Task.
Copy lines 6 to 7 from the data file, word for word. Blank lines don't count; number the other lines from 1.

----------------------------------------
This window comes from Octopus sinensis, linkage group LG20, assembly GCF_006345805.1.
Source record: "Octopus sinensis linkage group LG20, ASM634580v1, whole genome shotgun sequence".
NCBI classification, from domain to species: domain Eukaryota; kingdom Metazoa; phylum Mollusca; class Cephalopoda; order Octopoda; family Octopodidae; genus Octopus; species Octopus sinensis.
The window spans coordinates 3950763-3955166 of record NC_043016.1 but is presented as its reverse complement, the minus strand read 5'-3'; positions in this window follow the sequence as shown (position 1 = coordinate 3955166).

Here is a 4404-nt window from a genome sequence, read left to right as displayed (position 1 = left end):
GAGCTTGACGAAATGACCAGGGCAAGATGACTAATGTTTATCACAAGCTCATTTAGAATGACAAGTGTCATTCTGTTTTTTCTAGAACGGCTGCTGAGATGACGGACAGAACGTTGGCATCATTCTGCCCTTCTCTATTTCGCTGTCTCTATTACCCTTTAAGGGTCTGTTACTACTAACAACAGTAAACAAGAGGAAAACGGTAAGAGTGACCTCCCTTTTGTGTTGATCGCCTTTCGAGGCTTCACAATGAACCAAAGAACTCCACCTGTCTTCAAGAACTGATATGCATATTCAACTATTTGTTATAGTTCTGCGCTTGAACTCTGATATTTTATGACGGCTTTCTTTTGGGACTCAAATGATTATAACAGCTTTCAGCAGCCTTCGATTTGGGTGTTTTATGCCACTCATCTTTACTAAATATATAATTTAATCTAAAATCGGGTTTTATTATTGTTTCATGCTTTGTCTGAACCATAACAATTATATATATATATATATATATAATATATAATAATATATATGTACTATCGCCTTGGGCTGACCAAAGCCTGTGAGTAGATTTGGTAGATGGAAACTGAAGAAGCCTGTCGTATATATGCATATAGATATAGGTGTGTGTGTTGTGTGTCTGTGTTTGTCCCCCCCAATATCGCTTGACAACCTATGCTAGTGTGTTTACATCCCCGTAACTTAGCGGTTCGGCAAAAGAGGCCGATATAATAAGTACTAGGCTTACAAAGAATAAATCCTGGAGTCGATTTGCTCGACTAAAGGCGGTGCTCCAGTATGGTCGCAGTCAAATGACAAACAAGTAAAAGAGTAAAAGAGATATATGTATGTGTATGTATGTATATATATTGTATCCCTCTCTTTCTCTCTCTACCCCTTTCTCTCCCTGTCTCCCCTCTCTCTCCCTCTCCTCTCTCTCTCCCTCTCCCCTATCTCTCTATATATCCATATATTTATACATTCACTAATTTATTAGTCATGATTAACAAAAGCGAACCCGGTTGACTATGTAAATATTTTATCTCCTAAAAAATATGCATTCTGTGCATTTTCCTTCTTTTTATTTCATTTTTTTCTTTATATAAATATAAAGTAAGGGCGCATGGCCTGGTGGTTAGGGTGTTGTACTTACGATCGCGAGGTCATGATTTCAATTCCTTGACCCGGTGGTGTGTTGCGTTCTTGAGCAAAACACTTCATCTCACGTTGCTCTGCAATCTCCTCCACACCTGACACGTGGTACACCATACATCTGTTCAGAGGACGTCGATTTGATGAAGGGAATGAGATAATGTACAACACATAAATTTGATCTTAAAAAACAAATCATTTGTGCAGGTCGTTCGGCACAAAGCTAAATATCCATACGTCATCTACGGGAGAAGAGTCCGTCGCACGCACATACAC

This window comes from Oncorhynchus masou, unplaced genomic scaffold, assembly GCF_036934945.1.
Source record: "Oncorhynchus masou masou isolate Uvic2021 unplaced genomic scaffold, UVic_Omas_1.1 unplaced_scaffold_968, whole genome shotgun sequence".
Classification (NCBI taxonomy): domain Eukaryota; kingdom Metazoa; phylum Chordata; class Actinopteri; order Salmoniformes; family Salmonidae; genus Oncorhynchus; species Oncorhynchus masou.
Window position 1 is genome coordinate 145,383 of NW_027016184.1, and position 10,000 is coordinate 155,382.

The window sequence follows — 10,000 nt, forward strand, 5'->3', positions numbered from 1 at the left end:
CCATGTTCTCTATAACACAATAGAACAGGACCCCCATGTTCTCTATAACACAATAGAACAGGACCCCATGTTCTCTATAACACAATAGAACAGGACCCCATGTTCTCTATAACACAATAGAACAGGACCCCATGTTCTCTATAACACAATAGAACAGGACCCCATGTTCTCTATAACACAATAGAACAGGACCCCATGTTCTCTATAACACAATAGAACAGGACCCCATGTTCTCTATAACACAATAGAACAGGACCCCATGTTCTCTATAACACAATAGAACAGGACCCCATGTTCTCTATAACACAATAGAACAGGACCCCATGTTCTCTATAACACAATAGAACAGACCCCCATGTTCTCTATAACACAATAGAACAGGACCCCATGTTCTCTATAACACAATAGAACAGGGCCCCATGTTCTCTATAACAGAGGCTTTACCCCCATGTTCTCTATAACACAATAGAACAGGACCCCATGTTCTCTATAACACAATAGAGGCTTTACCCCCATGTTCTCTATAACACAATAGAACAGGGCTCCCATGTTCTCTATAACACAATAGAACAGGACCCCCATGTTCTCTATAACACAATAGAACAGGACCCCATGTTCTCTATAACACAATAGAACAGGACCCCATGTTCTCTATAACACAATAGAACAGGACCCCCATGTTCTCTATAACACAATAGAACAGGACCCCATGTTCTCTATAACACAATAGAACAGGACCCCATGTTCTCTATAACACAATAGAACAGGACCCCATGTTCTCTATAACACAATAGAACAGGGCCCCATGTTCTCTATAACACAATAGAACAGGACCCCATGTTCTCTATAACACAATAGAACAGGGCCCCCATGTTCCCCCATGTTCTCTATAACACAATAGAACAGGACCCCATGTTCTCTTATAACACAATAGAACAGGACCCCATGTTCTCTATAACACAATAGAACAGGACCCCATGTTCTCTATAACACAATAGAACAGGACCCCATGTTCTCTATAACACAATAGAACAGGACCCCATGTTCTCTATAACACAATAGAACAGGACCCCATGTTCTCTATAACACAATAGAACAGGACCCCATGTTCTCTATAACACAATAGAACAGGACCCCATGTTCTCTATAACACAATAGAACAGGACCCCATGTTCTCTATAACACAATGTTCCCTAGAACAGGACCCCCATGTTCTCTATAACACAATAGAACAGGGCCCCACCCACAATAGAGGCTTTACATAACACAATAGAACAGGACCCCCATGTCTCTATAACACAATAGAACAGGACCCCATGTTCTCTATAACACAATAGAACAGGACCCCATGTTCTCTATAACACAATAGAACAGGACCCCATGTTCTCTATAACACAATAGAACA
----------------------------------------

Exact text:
GAGCTTGACGAAATGACCAGGGCAAGATGACTAATGTTTATCACAAGCTCATTTAGAATGACAAGTGTCATTCTGTTTTTTCTAGAACGGCTGCTGAGATGACGGACAGAACGTTGGCATCATTCTGCCCTTCTCTATTTCGCTGTCTCTATTACCCTTTAAGGGTCTGTTACTACTAACAACAGTAAACAAGAGGAAAACGGTAAGAGTGACCTCCCTTTTGTGTTGATCGCCTTTCGAGGCTTCACAATGAACCAAAGAACTCCACCTGTCTTCAAGAACTGATATGCATATTCAACTATTTGTTATAGTTCTGCGCTTGAACTCTGATATTTTATGACGGCTTTCTTTTGGGACTCAAATGATTATAACAGCTTTCAGCAGCCTTCGATTTGGGTGTTTTATGCCACTCATCTTTACTAAATATATAATTTAATCTAAAATCGGGTTTTATTATTGTTTCATGCTTTGTCTGAACCATAACAATTATATATATATATATATATATAATATATAATAATATATATGTACTATCGCCTTGGGCTGACCAAAGCCTGTGAGTAGATTTGGTAGATGGAAACTGAAGAAGCCTGTCGTATATATGCATATAGATATAGGTGTGTGTGTTGTGTGTCTGTGTTTGTCCCCCCCAATATCGCTTGACAACCTATGCTAGTGTGTTTACATCCCCGTAACTTAGCGGTTCGGCAAAAGAGGCCGATATAATAAGTACTAGGCTTACAAAGAATAAATCCTGGAGTCGATTTGCTCGACTAAAGGCGGTGCTCCAGTATGGTCGCAGTCAAATGACAAACAAGTAAAAGAGTAAAAGAGATATATGTATGTGTATGTATGTATATATATTGTATCCCTCTCTTTCTCTCTCTACCCCTTTCTCTCCCTGTCTCCCCTCTCTCTCCCTCTCCTCTCTCTCTCCCTCTCCCCTATCTCTCTATATATCCATATATTTATACATTCACTAATTTATTAGTCATGATTAACAAAAGCGAACCCGGTTGACTATGTAAATATTTTATCTCCTAAAAAATATGCATTCTGTGCATTTTCCTTCTTTTTATTTCATTTTTTTCTTTATATAAATATAAAGTAAGGGCGCATGGCCTGGTGGTTAGGGTGTTGTACTTACGATCGCGAGGTCATGATTTCAATTCCTTGACCCGGTGGTGTGTTGCGTTCTTGAGCAAAACACTTCATCTCACGTTGCTCTGCAATCTCCTCCACACCTGACACGTGGTACACCATACATCTGTTCAGAGGACGTCGATTTGATGAAGGGAATGAGATAATGTACAACACATAAATTTGATCTTAAAAAACAAATCATTTGTGCAGGTCGTTCGGCACAAAGCTAAATATCCATACGTCATCTACGGGAGAAGAGTCCGTCGCACGCACATACAC

This window comes from Oncorhynchus masou, unplaced genomic scaffold, assembly GCF_036934945.1.